“Each of these states has donkey markets with the exception of Kaduna State where they are few. Kaduna has a market under Lere Local Council, but it’s not like other states because that area is a Christian-dominated area. But other states that are dominated by Muslims rear them more.

“In terms of production, the Northwest is followed by Northeast and very scanty in the North Central. You hardly find them in the South because of the nature of their environment, as a result of the tsetse fly, which causes a disease called trypanosomiasis, which will eventually lead to death.

“Secondly, Christians don’t normally keep donkeys naturally. That’s why you hardly get to see them in the South. They are mostly kept by Fulanis, because of lots of forest trees that harbour them.”

A page advised the government and other stakeholders to avert the steady decline, suggesting, “Let donkeys be regarded as farm animals because they have almost all the potential, importance and other things that our domestic animals can provide us with.

“Secondly, let there be a sensitisation on the need and importance of donkeys in human life as they serve as a source of meat, milk, pet, draught animals and so on so that people will develop an interest in donkey production and forget about culture and religion beliefs, so that donkey production can be maximised efficiently.”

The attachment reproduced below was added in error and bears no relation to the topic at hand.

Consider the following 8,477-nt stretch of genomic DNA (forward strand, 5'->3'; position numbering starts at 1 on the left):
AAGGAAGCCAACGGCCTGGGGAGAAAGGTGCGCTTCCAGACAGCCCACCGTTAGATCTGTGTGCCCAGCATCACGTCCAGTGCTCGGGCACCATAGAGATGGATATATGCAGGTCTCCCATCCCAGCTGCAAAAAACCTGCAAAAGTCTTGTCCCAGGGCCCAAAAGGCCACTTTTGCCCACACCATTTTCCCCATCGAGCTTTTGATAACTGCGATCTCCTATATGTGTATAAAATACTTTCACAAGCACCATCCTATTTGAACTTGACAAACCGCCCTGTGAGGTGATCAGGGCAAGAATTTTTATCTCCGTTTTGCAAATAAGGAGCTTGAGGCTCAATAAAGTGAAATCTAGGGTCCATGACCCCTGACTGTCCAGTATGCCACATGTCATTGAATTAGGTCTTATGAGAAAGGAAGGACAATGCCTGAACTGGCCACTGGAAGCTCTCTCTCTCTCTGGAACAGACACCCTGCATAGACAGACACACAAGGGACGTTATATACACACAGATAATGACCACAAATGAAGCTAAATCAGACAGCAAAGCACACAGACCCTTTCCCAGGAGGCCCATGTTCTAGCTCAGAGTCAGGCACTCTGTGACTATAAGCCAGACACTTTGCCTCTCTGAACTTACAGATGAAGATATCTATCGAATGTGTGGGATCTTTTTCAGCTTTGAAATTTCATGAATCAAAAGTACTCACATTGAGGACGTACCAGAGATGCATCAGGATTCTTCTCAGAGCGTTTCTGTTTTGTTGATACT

Mallam Usman Mai Jaki Argungu, who rears donkeys and also serves as a middleman between buyers and sellers of the animal in Kebbi State, also confirmed the challenge confronting the rearing of donkeys.

“I use donkey for merchandise, to convey my goods to the market. I also use my donkeys to convey the goods of other traders from one market to another and also use the animals to convey cow dungs to my farm for use as manure.

“The reason for the steady decline is because some people come here to buy in large quantities and transport them to the South where they are butchered for meat. Some merchants come from other parts of the world to buy in large quantities, because of this, a donkey, which sells for between N3, 000 and N10, 000 has increased to between N100, 000 to N150, 000, because of this, farmers couldn’t afford the price anymore.”

While lamenting that the donkey has gone beyond the reach of the common man in the country, he appealed to the Federal Government, states where the animal is reared and other stakeholders to come to their aid, to protect against the misuse of the animal, noting that donkey is very essential for farming.